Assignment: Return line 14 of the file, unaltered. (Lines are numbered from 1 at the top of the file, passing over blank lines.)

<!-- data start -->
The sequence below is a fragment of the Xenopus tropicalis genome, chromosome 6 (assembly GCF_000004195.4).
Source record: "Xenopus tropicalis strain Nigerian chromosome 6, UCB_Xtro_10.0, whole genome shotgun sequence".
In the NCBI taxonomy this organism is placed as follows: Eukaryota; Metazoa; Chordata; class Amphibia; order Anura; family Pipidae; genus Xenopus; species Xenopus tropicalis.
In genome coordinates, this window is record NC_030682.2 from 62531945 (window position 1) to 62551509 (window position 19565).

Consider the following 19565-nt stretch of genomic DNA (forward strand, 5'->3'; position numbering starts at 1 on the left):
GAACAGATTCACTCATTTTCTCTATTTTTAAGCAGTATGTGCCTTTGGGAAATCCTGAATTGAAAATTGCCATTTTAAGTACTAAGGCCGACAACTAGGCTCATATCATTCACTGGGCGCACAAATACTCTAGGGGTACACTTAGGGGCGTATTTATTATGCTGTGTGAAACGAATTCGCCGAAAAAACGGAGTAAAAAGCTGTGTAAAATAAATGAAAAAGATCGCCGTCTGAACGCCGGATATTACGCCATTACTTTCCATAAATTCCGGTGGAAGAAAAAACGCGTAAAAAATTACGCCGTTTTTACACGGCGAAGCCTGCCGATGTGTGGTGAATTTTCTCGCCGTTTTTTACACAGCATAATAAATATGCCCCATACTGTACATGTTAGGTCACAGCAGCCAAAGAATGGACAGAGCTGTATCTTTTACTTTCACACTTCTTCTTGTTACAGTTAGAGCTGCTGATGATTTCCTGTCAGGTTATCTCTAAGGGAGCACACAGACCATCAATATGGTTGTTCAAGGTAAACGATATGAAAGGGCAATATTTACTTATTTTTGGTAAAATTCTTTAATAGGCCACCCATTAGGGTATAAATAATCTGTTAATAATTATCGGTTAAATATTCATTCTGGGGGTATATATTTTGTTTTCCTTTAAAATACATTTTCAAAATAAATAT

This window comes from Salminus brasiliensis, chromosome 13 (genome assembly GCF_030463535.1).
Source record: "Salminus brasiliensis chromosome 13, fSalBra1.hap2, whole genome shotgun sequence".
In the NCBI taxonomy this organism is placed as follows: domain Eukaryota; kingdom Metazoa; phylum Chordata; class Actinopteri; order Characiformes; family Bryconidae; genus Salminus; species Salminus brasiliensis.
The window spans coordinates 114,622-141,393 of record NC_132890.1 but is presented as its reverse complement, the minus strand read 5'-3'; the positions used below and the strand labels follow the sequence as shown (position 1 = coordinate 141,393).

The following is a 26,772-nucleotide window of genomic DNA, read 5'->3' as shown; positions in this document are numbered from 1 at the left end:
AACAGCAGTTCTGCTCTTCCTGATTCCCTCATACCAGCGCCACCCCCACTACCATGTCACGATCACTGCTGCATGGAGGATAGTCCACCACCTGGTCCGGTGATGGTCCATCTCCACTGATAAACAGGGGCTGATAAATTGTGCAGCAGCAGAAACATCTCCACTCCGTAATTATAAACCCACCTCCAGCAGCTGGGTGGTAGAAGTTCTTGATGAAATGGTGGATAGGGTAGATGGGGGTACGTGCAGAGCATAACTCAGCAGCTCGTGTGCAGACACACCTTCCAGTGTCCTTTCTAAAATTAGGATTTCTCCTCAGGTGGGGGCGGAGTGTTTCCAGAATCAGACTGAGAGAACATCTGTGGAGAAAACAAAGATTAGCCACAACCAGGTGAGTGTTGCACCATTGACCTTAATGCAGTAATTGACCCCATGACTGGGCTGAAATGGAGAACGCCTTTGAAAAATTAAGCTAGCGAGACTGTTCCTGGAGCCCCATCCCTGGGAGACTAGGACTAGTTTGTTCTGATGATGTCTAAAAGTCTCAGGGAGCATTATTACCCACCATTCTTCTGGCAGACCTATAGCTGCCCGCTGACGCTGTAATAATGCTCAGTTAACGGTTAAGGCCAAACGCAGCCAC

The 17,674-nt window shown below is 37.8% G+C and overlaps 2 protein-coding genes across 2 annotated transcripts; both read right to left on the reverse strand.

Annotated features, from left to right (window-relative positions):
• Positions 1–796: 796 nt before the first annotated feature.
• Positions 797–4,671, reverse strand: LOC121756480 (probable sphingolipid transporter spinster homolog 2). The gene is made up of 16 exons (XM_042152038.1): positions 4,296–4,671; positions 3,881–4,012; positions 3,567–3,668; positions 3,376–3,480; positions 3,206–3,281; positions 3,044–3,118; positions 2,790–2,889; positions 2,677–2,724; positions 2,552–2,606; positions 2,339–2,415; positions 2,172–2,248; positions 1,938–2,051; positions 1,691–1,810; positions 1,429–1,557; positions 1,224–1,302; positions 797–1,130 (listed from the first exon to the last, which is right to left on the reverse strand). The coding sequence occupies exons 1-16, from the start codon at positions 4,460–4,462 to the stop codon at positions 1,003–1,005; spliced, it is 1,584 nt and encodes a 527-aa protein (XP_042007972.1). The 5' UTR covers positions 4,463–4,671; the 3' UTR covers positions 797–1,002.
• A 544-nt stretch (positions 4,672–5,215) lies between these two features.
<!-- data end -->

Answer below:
Annotated features, from left to right (window-relative positions):